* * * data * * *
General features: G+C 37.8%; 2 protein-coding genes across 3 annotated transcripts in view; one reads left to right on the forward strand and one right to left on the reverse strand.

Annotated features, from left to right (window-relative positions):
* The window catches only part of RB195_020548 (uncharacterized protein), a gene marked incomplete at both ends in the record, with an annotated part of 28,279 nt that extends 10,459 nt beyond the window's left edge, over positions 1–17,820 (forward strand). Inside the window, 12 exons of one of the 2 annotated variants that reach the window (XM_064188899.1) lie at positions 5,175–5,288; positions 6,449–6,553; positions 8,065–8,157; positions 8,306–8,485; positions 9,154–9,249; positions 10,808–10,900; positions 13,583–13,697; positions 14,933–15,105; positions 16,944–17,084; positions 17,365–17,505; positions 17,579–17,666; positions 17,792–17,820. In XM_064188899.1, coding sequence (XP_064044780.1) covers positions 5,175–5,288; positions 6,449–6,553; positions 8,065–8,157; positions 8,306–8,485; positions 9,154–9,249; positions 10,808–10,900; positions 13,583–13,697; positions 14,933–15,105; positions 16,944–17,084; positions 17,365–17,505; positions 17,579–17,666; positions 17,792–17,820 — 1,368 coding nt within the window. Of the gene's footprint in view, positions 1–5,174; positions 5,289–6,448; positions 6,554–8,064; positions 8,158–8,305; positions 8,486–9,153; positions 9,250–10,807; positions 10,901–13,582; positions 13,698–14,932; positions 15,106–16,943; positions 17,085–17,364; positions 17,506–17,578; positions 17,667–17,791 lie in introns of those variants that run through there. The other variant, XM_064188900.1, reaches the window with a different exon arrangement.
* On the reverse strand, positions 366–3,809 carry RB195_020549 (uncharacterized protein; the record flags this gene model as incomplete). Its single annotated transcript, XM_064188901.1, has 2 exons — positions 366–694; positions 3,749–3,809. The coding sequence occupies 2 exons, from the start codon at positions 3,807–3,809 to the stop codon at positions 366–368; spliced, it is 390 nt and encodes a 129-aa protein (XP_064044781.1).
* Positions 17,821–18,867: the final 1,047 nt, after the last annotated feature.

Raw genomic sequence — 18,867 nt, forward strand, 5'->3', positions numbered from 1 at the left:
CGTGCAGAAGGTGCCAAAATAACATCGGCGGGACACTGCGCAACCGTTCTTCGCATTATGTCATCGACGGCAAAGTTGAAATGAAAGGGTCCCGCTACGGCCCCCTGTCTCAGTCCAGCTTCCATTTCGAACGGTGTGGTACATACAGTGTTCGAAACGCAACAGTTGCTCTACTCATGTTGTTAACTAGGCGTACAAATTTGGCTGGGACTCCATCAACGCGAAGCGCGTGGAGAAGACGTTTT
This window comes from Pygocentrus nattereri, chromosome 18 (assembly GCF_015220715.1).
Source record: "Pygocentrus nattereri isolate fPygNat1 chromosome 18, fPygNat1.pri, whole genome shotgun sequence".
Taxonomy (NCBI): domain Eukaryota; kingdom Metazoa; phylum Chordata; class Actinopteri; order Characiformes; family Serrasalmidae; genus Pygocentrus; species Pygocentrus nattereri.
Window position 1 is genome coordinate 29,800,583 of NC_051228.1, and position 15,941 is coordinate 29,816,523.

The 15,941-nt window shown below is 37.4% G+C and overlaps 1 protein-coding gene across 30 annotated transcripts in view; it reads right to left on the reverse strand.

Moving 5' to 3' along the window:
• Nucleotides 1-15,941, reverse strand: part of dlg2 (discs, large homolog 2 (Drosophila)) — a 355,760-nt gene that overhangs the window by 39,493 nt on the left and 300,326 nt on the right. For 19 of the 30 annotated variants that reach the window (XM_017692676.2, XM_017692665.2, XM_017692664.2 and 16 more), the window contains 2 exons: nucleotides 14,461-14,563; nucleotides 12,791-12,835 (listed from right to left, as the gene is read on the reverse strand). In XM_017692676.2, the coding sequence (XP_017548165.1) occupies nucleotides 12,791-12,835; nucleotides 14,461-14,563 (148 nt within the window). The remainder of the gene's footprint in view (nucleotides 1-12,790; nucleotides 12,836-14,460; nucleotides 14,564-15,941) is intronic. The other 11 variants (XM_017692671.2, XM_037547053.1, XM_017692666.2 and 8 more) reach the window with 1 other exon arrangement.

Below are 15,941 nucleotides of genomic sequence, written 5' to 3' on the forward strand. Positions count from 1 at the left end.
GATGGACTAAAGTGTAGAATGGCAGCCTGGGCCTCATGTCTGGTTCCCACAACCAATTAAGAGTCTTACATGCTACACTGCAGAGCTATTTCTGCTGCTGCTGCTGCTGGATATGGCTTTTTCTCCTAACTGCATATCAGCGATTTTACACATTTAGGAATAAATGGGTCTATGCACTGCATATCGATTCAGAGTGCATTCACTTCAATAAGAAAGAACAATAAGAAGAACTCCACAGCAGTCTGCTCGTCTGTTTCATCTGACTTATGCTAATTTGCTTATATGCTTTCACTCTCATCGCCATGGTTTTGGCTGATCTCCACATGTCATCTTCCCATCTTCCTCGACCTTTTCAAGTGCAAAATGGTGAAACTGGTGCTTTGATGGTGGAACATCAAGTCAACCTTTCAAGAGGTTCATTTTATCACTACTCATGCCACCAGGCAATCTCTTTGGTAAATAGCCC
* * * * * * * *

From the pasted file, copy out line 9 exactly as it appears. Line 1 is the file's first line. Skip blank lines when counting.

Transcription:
Source record: "Pygocentrus nattereri isolate fPygNat1 chromosome 18, fPygNat1.pri, whole genome shotgun sequence".